GENERAL GUIDELINES: Parasite Testing and Prevention

By Vet-Advantage
October, 2016

General Guidelines of the Companion Animal Parasite Council

Parasite testing and protection guided by veterinarians

  • Conduct preventive physical examinations at least every six to 12 months.
  • Conduct annual heartworm testing in dogs; test cats prior to placing on heartworm preventive and thereafter as indicated.
  • Test annually for tick-transmitted pathogens, especially in regions where pathogens are endemic or emerging.
  • Conduct fecal examinations by centrifugation at least four times during the first year of life, and at least two times per year in adults, depending on patient health and lifestyle factors.
  • Prescribe control programs to local parasite prevalence and individual pet lifestyle factors.
  • Adapt prevention recommendations to address emerging parasite threats.
  • In areas where Lyme disease is considered endemic or emerging, vaccinate dogs against Borrelia burgdorferi.
  • Confirm pets have been both recently tested for parasite infection and are current on broad-spectrum internal and external parasite control prior to boarding or visiting shared space animal facilities.

Every pet, all year long

  • Administer year-round broad-spectrum parasite control with efficacy against heartworm, intestinal parasites, fleas, and ticks. Control of parasites with zoonotic potential is essential.
  • Administer anthelmintic treatment to puppies and kittens starting at two weeks of age and repeating every two weeks until regular broad-spectrum parasite control begins.
  • Maintain pregnant and nursing dams on broad-spectrum control products.

Healthy lifestyle, healthy pets, healthy people

  • Feed pets commercial or cooked food (not raw diets) and provide fresh water.
  • Cover sandboxes when not in use, and protect garden areas from fecal contamination.
  • Pick up feces immediately when walking a dog in a public area and from the yard on a daily basis.
  • To prevent roaming and limit predation, keep dogs on a leash or behind a fence and keep cats indoors.
  • Permanently identify dogs and cats through microchip implantation.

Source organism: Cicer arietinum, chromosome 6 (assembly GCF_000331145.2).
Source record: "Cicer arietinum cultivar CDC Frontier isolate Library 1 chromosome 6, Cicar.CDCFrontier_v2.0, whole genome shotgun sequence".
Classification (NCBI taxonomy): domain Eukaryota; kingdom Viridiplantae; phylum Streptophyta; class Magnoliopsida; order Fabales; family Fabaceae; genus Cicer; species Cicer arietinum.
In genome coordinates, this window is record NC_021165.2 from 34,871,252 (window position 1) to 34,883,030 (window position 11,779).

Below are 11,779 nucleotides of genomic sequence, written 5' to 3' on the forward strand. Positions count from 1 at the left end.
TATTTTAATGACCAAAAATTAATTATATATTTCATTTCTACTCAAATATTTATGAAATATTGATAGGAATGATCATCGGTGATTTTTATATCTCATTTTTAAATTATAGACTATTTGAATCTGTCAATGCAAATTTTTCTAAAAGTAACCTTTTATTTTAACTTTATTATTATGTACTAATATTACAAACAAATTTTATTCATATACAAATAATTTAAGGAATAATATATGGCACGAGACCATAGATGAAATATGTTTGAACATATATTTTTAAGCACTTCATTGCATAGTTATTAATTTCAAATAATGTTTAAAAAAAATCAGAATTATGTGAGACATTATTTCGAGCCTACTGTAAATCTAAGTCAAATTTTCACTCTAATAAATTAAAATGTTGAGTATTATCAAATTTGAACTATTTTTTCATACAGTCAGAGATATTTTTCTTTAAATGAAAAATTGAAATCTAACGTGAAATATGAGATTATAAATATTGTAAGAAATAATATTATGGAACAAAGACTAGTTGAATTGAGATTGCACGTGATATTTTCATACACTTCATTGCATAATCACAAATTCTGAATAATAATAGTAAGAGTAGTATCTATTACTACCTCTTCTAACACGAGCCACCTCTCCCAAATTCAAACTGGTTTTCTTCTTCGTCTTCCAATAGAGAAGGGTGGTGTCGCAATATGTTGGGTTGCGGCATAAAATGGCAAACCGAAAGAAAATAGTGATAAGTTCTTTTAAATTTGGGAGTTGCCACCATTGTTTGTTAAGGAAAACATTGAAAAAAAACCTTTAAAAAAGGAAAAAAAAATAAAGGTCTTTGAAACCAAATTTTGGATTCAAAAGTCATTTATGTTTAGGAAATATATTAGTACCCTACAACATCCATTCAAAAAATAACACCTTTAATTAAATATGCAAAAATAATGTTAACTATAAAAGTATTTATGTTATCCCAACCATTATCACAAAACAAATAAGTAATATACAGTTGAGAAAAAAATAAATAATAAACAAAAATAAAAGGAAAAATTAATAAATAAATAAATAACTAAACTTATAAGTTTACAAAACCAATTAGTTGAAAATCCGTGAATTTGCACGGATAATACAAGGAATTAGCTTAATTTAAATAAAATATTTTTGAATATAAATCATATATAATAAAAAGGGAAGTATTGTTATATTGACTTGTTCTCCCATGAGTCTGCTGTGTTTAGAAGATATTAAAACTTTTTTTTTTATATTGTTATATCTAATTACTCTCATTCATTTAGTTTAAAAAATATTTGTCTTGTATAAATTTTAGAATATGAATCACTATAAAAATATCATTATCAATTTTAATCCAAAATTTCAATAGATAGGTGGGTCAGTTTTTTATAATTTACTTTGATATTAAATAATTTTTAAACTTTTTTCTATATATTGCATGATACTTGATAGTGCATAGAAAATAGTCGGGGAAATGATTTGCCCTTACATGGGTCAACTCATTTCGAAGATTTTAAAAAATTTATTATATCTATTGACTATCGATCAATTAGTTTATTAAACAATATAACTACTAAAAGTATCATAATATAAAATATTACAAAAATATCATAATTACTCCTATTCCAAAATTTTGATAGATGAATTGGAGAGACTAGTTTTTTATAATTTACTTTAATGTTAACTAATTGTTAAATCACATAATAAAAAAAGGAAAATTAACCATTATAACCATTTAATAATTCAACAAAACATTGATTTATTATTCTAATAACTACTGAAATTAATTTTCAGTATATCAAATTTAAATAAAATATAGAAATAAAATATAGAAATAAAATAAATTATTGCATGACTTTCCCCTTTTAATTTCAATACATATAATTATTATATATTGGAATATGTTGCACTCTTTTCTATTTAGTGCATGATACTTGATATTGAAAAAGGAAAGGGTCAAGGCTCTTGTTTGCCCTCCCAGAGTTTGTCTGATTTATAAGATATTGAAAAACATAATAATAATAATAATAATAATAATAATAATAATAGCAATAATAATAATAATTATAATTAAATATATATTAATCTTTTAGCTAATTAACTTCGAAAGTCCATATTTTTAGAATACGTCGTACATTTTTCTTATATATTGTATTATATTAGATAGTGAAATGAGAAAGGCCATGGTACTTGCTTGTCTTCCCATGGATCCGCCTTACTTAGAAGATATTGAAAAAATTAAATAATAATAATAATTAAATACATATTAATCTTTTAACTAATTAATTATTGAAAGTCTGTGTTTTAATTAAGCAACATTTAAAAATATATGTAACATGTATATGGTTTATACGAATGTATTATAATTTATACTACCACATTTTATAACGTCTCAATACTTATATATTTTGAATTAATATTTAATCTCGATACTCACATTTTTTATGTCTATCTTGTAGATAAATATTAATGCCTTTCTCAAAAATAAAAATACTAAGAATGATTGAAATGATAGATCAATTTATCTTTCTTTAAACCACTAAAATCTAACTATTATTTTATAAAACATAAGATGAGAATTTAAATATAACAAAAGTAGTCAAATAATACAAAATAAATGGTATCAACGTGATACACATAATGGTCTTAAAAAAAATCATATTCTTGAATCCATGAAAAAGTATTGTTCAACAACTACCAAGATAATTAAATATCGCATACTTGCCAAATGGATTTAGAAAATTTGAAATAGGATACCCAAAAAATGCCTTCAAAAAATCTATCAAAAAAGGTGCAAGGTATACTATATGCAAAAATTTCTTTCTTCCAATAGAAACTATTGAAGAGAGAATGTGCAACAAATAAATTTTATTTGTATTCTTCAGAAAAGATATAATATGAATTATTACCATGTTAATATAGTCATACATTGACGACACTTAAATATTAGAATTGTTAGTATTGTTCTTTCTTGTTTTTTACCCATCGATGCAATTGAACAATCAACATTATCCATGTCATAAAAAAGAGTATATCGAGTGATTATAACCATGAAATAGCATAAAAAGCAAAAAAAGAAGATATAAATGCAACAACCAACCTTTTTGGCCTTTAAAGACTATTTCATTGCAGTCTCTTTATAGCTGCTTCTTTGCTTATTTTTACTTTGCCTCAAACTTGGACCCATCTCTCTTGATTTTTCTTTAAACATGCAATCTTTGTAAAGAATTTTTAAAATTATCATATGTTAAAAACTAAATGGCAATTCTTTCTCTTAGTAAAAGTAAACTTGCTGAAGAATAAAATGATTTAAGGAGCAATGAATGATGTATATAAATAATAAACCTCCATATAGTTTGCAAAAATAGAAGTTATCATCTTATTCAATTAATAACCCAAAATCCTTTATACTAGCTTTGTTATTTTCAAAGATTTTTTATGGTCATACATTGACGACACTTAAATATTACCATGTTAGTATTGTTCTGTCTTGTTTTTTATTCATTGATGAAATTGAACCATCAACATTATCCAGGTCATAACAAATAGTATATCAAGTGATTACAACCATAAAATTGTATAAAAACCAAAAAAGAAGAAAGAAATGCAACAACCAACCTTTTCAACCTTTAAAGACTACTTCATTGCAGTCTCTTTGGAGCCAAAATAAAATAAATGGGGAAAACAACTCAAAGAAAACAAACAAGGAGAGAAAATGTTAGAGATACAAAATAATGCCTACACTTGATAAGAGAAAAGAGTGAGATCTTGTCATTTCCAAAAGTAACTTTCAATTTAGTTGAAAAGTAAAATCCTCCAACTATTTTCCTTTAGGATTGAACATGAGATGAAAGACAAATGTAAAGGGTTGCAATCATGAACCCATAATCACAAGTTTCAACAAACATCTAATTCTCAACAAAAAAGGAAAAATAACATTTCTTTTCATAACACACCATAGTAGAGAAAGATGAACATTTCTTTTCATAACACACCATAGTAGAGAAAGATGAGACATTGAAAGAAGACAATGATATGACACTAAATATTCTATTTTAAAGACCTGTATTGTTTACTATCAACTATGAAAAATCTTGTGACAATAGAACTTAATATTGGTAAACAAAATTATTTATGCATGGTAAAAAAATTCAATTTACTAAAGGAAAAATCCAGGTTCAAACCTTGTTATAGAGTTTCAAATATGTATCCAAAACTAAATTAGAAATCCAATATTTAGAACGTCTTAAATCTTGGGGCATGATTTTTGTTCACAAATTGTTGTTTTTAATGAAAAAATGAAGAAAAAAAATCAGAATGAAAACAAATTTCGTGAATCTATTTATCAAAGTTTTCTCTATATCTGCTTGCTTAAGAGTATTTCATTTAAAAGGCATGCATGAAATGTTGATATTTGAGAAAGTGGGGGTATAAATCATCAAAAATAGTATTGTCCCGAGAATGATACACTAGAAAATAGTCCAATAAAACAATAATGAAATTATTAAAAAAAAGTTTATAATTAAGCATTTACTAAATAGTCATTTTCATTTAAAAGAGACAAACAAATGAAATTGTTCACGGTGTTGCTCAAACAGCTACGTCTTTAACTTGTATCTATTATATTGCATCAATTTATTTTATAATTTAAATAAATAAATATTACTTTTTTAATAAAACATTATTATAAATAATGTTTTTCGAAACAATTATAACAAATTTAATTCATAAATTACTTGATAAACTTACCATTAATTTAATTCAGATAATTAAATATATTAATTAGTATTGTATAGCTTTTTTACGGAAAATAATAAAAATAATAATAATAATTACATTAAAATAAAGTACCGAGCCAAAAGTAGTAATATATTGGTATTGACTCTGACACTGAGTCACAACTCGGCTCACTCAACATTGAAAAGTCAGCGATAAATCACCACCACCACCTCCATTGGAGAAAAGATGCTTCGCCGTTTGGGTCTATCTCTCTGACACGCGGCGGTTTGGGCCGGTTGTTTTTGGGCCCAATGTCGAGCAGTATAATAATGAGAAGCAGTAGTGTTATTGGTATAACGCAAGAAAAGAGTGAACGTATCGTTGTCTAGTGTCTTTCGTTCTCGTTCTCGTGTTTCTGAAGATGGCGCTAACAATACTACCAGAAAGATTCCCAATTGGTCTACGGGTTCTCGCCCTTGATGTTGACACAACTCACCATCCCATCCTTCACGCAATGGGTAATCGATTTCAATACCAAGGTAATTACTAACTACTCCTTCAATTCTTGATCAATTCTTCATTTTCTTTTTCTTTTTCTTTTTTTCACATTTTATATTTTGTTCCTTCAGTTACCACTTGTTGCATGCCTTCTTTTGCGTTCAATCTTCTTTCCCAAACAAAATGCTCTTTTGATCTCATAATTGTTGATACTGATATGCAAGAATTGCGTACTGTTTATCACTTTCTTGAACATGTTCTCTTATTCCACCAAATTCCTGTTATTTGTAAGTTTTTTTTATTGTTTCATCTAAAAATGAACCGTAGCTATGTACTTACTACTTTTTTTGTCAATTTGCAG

• Do not handle animal feces or urine with bare hands, and wash hands immediately after incidental contact. This recommendation is particularly important for children and individuals at increased risk.
  • Properly dispose of animal waste according to local municipal regulations.
  • Spay or neuter all pets not intended for breeding.

If less than optimal control is practiced

  • For puppies and kittens, administer anthelmintics starting at two weeks of age, repeating every two weeks until two months of age, monthly until six months of age, and quarterly thereafter.
  • Treat all adult pets four times a year with a broad-spectrum anthelmintic with efficacy against intestinal parasites.
  • Conduct fecal examinations by centrifugation at least four times a year, depending on patient health and lifestyle factors.
  • Encourage annual testing for heartworm and other vector-borne infections in dogs and routine, year-round use of heartworm preventive, monthly intestinal parasite control, and flea and tick control in all pets.


These guidelines were last reviewed and edited in March 2016.

Source: Companion Animal Parasite Council, 

The Companion Animal Parasite Council ( is an independent not-for-profit foundation comprised of parasitologists, veterinarians, medical, public health and other professionals that provides information for the optimal control of internal and external parasites that threaten the health of pets and people. Formed in 2002, the CAPC works to help veterinary professionals and pet owners develop the best practices in parasite management that protect pets from parasitic infections and reduce the risk of zoonotic parasite transmission. 

Topics: CAPC


Subscribe to Email Updates